‘Just follow the money trail’, that was the instruction given by Deep Throat to Carl Bernstein in All the President’s Men. The idea being that if you want to find the motivation for an action, just look at who stands to profit from it.
Under this kind of logic, we may come to the conclusion that Chelsea had a hand in the dramatic slump in form that saw Vitesse go from league leaders, and therefore Champions League qualifiers, to a fight for Europa League football next season.
Vitesse Arnhem owner Alexander Chigirinsky is a known friend of Roman Abramovich’s and Chelsea have certainly benefited from the ‘feeder’ relationship that they have with the Dutch club.
But former Vitesse owner Merab Jordania has claimed that the relationship goes much further than this. Jordania has claimed that Chelsea owner Roman Abramovich also owns Vitesse, and that the Dutch were under strict orders from ‘London’ not to qualify for the Champions League.
This is because according to UEFA regulations, two clubs under the same ownership cannot take part in the same European competition.
The allegations have so far been categorically denied by Chelsea, but are considered serious enough to warrant an investigation by the Dutch Football Federation into the ownership of the club.
And on the face it, things do not bode well for Chelsea.
Vitesse Arnhem have certainly experienced a dramatic change in fortunes this season.
At the exact halfway point in the campaign, Vitesse were top of the Eredivisie. They had just beaten NAC Breda 3-2 to complete a six game winning streak that included the scalp of current league leaders, and likely victors, Ajax. Vitesse were on course for a title challenge at the very least.
But the club would not win again for another seven games. At the end of this slump, Vitesse would find themselves 4th, a safe distance from the 2nd place required to achieve Champions League qualification.
Two games into this winless period, Chelsea would also deem it necessary to recall Gael Kakuta and Sam Hutchinson, two of the more senior players out of the total seven sent on loan to the Dutch club this season.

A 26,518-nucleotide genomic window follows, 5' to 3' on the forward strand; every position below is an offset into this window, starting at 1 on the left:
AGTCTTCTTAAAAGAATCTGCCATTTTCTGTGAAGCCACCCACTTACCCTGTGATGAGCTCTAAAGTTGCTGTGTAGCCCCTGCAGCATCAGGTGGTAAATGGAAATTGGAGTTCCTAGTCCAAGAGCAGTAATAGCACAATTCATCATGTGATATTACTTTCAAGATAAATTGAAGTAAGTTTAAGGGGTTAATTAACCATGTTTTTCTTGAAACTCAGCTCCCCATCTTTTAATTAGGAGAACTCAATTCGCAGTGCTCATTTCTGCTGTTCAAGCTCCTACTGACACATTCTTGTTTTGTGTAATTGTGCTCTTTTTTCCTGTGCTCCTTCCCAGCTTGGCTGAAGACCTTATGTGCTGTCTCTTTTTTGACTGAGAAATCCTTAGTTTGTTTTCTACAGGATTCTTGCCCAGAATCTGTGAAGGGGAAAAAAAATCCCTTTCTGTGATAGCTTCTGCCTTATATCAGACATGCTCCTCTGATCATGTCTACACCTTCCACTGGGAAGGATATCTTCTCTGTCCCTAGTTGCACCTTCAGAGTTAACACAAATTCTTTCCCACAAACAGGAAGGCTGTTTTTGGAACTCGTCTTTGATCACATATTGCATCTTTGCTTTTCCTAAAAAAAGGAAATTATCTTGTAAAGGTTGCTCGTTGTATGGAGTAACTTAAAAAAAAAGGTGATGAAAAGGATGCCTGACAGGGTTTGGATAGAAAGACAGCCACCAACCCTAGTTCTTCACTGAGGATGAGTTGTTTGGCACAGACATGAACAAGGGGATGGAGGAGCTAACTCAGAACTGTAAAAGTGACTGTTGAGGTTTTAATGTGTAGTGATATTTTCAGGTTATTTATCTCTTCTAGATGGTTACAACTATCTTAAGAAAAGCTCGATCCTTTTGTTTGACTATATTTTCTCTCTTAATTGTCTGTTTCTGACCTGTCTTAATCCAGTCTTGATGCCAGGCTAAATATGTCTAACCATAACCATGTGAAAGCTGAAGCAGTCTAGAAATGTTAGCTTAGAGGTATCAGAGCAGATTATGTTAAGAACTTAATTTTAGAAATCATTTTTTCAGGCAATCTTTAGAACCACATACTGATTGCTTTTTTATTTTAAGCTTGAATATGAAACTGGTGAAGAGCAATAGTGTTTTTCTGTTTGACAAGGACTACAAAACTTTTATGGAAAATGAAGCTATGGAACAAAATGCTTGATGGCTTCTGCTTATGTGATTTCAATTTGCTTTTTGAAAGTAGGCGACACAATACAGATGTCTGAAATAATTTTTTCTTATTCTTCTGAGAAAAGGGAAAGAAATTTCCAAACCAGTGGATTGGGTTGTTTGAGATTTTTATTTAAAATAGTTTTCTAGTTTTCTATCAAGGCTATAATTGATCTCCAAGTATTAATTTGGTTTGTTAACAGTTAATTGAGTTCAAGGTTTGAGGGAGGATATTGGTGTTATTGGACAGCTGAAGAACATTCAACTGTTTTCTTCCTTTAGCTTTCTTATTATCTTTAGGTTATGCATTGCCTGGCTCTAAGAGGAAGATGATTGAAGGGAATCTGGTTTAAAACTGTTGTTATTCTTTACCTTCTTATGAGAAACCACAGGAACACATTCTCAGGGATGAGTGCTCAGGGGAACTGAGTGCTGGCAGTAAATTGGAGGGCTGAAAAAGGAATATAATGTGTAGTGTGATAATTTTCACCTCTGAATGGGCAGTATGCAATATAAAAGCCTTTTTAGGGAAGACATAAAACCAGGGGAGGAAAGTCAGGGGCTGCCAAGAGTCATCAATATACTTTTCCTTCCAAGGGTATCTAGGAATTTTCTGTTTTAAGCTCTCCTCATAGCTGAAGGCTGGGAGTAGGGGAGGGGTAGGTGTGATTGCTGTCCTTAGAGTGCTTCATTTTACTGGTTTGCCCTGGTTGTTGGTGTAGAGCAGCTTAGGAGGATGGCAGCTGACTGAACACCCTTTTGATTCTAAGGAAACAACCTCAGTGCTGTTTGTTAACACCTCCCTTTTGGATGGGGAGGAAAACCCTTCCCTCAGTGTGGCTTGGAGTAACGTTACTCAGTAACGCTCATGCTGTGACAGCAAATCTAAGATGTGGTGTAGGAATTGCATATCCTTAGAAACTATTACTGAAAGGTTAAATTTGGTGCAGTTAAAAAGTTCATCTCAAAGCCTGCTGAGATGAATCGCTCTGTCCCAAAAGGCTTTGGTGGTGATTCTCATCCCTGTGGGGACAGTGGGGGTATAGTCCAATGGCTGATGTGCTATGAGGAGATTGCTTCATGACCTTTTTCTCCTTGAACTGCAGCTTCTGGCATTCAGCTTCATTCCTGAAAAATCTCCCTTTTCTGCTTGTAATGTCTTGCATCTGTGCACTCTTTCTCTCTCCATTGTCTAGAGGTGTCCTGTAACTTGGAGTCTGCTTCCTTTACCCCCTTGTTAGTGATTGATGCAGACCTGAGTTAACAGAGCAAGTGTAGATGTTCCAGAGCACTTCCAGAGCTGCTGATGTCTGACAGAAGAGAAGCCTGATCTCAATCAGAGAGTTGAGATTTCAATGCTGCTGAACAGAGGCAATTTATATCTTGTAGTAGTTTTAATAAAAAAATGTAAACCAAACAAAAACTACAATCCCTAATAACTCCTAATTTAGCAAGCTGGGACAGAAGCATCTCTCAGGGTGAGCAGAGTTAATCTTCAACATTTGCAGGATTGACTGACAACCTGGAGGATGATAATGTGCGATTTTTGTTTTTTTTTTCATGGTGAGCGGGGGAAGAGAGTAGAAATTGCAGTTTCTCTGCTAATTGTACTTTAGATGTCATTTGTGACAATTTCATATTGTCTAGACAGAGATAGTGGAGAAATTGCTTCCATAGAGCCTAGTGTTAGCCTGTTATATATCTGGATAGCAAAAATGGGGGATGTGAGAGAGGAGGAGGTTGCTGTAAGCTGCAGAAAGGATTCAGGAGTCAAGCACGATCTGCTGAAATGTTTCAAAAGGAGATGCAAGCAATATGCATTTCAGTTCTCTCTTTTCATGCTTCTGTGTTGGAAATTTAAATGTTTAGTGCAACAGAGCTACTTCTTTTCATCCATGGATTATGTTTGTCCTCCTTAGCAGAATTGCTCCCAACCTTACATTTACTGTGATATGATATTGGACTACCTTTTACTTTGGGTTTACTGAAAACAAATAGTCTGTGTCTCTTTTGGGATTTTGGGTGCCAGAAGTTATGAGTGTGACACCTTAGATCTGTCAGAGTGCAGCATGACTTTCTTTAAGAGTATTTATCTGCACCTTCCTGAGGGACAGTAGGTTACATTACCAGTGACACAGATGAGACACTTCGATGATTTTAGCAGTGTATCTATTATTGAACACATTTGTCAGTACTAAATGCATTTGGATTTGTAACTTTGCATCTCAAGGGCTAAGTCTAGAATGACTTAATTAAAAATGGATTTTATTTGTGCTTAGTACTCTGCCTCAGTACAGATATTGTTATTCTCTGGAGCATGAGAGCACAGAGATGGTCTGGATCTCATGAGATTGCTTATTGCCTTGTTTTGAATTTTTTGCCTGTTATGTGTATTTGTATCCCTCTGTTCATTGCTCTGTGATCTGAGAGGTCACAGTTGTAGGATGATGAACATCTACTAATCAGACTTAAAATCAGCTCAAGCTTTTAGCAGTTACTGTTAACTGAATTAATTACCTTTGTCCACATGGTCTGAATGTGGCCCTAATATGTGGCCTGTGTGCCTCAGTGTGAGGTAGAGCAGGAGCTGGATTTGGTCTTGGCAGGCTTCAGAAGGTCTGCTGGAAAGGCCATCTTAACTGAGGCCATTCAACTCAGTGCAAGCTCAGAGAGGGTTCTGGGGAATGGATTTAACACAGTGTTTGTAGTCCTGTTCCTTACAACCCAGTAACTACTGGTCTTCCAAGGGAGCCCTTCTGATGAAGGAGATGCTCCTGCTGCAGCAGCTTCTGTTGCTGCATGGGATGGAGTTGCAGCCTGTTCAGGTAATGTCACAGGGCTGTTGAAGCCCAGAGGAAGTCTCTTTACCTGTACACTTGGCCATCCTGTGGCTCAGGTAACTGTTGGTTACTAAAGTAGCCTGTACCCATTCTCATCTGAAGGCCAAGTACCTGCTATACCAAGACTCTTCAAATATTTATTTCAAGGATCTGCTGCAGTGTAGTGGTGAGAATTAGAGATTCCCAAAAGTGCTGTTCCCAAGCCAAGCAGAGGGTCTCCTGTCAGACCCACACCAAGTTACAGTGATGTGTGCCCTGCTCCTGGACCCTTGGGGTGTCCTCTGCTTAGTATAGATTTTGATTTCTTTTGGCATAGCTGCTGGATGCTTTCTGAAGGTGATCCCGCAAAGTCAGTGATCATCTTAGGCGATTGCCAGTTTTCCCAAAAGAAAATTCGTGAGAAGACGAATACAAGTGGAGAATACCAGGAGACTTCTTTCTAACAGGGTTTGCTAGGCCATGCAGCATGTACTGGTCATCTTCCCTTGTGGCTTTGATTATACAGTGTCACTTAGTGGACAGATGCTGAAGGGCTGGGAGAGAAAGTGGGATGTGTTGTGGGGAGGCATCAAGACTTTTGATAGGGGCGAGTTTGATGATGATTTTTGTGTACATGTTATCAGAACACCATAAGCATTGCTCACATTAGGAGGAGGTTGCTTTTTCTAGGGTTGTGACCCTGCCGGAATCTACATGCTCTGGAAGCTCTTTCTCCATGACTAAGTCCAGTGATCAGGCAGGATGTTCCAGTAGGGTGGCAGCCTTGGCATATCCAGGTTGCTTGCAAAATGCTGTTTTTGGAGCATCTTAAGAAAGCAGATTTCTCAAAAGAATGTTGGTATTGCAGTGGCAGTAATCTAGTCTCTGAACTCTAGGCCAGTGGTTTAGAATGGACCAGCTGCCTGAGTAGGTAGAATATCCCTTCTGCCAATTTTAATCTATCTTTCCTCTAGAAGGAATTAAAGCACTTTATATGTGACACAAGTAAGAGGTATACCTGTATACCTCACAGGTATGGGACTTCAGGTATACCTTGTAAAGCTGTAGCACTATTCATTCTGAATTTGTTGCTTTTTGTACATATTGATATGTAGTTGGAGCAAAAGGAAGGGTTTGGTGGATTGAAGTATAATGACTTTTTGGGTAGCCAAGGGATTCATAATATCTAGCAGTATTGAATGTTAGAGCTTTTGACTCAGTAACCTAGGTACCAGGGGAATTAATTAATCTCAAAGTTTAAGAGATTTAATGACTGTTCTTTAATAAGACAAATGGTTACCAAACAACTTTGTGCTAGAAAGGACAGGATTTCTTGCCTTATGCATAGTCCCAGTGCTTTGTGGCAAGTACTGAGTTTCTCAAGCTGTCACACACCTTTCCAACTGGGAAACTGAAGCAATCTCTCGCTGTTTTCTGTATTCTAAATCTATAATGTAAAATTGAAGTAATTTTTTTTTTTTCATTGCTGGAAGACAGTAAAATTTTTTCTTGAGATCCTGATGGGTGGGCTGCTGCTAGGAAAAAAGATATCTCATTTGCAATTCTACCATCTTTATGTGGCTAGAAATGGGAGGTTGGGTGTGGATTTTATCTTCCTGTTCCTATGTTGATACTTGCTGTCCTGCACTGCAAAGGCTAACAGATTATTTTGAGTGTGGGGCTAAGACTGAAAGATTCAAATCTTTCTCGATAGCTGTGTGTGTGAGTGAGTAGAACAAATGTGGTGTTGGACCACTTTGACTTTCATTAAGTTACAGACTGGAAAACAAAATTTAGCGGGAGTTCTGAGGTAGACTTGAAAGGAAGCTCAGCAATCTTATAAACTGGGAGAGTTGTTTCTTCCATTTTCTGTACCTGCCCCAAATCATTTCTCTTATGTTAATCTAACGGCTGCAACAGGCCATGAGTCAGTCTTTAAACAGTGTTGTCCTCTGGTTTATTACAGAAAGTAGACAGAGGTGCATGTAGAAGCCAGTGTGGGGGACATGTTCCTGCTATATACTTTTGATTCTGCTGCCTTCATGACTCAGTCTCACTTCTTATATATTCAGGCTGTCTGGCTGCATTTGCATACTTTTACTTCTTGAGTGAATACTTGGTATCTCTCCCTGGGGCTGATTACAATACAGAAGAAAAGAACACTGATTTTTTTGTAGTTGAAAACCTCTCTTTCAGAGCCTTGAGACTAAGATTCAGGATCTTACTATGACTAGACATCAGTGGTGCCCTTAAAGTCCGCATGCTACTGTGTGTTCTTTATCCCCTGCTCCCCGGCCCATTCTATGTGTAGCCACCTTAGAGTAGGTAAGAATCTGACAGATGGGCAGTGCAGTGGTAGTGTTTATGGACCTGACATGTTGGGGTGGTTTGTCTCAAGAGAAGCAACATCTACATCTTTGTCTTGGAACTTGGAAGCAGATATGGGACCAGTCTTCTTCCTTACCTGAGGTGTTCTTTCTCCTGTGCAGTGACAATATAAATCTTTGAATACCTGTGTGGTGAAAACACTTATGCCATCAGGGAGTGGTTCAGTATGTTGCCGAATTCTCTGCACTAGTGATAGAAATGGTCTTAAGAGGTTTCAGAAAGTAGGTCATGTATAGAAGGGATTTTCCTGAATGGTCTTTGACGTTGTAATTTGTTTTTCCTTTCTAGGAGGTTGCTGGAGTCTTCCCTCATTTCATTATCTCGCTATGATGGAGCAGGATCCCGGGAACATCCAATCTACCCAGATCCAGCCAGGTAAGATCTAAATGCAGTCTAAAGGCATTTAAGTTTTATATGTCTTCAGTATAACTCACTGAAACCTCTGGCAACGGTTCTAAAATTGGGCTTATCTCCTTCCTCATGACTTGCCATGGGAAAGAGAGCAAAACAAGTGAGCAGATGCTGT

And Vitesse have never regained their early season form. The club remains in 4th, and faces a fight PSV in order to secure Europa League football for next season.
Jordania claims that the reason for this change in fortunes was due to a direct order from Stamford Bridge not qualify for the Champions League. And however plausible this may appear, there are also reasons to doubt this explanation.
First of all, during Vitesse’s seven game winless streak, one of only three teams that they did not lose to were Feynoord, currently second in the table. If Vitesse had been ordered to finish outside the top two as Jordania has claimed, Feynoord were the one team in this succession of games that you would have wanted to drop points against.
Secondly, even though Vitesse were top of the Erdivisie after 17 games, they weren’t top by much. Ajax were only two points behind in 2nd, and FC Twente only three adrift in 3rd.
So if Vitesse were under orders from Stamford Bridge to finish 3rd or lower, all they needed to effectively do was lose one game when the other two had won. Why would the club then risk drawing attention to themselves than necessary by putting together such a poor run of results?
Thirdly, Chelsea may have recalled two loan players in January, but at the same time they sent over the highly-rated Bertrand Traore in their place.
And if we believe Chelsea’s recall of Kakuta and Hutchinson to be a deliberate attempt to derail Vitesse’s season, it begs the question why not do more damage by calling back Lucas Piazon or Christian Atsu? The latter in particular has been in fine form for the Dutch club, scoring 11 goals in 19 games.
The argument may be put forward that Chelsea were attempting to remain inconspicuous, but this would seem to be contradiction with the lack of discretion apparent in the rest of proceedings.
It cannot be denied that Chelsea’s relationship with Vitesse is questionable. And although they may claim that their dealings with the club don’t go past the ‘feeder’ status, given how Chelsea tend to do their business, it would be surprising if the club weren’t at least bending the rules.
However, neither the actions of Vitesse Arnhem or Chelsea are consistent with Merab Jordania’s claim that Roman Abramovich also has ownership of the Dutch club.
The benefits of Abramovich owning both clubs would also be dubious as he already appears to get all he needs from the association through his relationship with majority shareholder Alexander Chigirinsky.
It may be argued that this gives Abramovich de facto control of Vitesse, but such a claim is much harder to prove. As it is, it would appear that Chelsea are guilty having an unhealthy influence on the Dutch club at best.